After becoming a full-fledged time-nut (I’m compiling a new Linux kernel on my second NTP server as we speak), I have started to use the statistics that I usually install on a server just to keep a check on it. Sure, when installing something like MRTG, it’s great to see if something is clogging the system, but mostly, it’s unused. But when working with an NTP server a lot of factors start to make a difference. The temperature of the processor (the whole computer actually, mostly due to crystal drift), the load of the CPU’s, etc.
I wanted to get a distribution amplifier for my 10 MHz lab reference signal from my GPSDO to feed my equipment, like my timer/frequency counter, signal generator, and other stuff. I also needed a way to distribute a 1 PPS signal from my Trimble GPSDO to my NTP servers and other clocks and monitoring systems. The Trimble only got two 10 MHz outputs and one 1 PPS signal output, so I needed to add more, especially for experimentation.
I saw this video by Gerry Sweeney where he modifies an Extron 300MX video distributions amplifier, adding a rubidium reference standard and was intrigued. But I changed the modifications to fit my needs and here is the result.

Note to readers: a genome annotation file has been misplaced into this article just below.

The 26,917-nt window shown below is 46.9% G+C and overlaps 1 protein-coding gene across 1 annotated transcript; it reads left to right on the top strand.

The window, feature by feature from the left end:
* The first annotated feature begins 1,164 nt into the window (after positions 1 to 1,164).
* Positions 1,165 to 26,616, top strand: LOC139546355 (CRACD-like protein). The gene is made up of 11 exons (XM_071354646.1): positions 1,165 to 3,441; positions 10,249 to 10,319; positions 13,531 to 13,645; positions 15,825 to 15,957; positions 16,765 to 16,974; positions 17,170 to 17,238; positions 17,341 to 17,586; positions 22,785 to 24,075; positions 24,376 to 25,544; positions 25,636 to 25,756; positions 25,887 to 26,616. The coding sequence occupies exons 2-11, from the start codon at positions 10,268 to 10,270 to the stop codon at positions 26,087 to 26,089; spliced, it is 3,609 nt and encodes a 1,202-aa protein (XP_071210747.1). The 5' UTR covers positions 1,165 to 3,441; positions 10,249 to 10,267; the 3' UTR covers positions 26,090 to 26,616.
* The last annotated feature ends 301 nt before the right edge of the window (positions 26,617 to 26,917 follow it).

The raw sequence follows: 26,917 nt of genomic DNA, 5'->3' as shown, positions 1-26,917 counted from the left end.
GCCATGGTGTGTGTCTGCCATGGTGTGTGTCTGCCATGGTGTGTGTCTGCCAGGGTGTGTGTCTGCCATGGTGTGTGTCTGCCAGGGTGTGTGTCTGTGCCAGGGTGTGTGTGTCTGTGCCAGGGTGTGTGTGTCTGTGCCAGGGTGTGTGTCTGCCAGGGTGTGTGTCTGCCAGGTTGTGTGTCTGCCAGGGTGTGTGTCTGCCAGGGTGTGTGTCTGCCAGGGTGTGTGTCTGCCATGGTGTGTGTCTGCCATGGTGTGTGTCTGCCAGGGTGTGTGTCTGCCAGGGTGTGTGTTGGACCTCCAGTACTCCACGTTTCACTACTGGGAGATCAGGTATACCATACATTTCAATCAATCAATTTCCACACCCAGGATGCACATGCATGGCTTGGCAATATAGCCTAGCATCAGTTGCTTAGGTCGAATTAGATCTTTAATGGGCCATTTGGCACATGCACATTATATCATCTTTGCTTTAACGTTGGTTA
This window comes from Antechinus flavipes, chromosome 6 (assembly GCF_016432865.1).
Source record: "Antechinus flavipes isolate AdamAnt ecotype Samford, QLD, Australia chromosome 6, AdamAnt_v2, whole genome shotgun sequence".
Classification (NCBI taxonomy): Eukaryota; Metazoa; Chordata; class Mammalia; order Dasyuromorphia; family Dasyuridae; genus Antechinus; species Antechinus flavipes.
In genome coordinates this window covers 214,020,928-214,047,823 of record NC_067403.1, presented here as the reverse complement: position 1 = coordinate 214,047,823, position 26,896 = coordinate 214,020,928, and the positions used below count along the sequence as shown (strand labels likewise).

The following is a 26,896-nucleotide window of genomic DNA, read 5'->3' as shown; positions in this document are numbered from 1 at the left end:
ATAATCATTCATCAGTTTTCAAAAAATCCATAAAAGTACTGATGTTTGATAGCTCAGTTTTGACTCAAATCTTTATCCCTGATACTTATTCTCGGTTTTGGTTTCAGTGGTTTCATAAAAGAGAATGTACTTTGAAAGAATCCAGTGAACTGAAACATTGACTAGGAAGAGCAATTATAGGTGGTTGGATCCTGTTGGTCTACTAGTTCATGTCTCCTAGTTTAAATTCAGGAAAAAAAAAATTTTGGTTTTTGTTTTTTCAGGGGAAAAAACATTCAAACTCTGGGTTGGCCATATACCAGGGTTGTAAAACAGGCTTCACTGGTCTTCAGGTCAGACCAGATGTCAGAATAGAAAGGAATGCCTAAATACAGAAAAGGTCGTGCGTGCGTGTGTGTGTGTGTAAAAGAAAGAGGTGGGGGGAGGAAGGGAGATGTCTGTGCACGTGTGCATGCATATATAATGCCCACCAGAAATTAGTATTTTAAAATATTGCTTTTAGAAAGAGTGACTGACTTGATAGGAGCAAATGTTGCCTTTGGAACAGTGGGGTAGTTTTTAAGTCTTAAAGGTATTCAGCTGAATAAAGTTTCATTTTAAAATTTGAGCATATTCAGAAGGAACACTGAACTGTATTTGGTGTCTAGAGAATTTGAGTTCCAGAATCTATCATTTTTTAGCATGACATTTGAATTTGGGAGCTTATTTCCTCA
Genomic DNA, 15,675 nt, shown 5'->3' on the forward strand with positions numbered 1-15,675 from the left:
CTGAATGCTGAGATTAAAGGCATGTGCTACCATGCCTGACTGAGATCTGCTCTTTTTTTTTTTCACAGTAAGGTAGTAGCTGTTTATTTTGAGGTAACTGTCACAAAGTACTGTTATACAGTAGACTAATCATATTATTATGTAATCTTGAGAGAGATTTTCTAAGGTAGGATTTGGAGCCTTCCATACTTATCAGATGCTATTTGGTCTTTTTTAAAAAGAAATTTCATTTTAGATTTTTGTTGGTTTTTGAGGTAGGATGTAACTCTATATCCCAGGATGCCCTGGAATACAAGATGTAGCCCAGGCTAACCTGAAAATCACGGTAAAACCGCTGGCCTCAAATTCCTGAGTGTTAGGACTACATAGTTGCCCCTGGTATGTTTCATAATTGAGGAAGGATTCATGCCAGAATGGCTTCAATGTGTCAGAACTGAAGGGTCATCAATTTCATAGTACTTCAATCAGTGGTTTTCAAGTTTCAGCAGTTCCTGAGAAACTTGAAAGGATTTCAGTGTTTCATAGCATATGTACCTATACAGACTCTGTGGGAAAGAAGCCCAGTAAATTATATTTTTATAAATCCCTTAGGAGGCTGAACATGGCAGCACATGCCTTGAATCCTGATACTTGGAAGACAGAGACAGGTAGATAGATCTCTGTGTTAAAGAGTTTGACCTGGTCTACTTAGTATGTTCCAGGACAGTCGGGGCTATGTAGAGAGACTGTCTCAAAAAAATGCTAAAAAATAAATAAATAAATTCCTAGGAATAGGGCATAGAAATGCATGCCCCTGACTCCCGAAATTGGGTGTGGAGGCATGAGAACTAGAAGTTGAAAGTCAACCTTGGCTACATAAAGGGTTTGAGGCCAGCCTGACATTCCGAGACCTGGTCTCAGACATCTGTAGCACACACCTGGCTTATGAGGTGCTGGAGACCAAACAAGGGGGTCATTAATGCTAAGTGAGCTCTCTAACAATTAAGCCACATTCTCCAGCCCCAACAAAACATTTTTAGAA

Update: You can download the Eagle PCB files for the PPS Pulse Width Extender here.
The PCB is made to fit the Hammond 1455C802BK enclosure.
I have two Stratum-1 NTP servers using Raspberry Pi 2’s as servers. But the two setups are entirely different.
My primary NTP Stratum-1 server is available at ntp.jacken.se, but it is also in the .se pool of ntp.org.
It’s a Raspberry Pi 2 I use a Raspberry Pi 3 that I have connected a U-Blox Neo-7 GPS receiver. But I’m not using the 1 PPS signal coming out of the U-Blox. I have a Trimble GPSDO that I bought from eBay. The unit has two 10 MHz lab reference outputs and one 1 PPS output. But after measuring the signal coming out from the GPSDO, I realized that the timing speed for the seconds “Tick” was only 10 µsec which is way to fast for the Raspberry Pi to pick up as an interrupt on one of the GPIO pins. So I built a pulse extender, making the pulse around 250 milliseconds instead. And now the Raspberry Pi picks up the pulse without problems. Some GPSDO units can set the pulse width by programming the unit via a serial port, but I can’t find that feature on this unit (which is poorly documented and was OEM made for some other manufacturer), so I had to do it with hardware. So how does it look when crunching the numbers on it?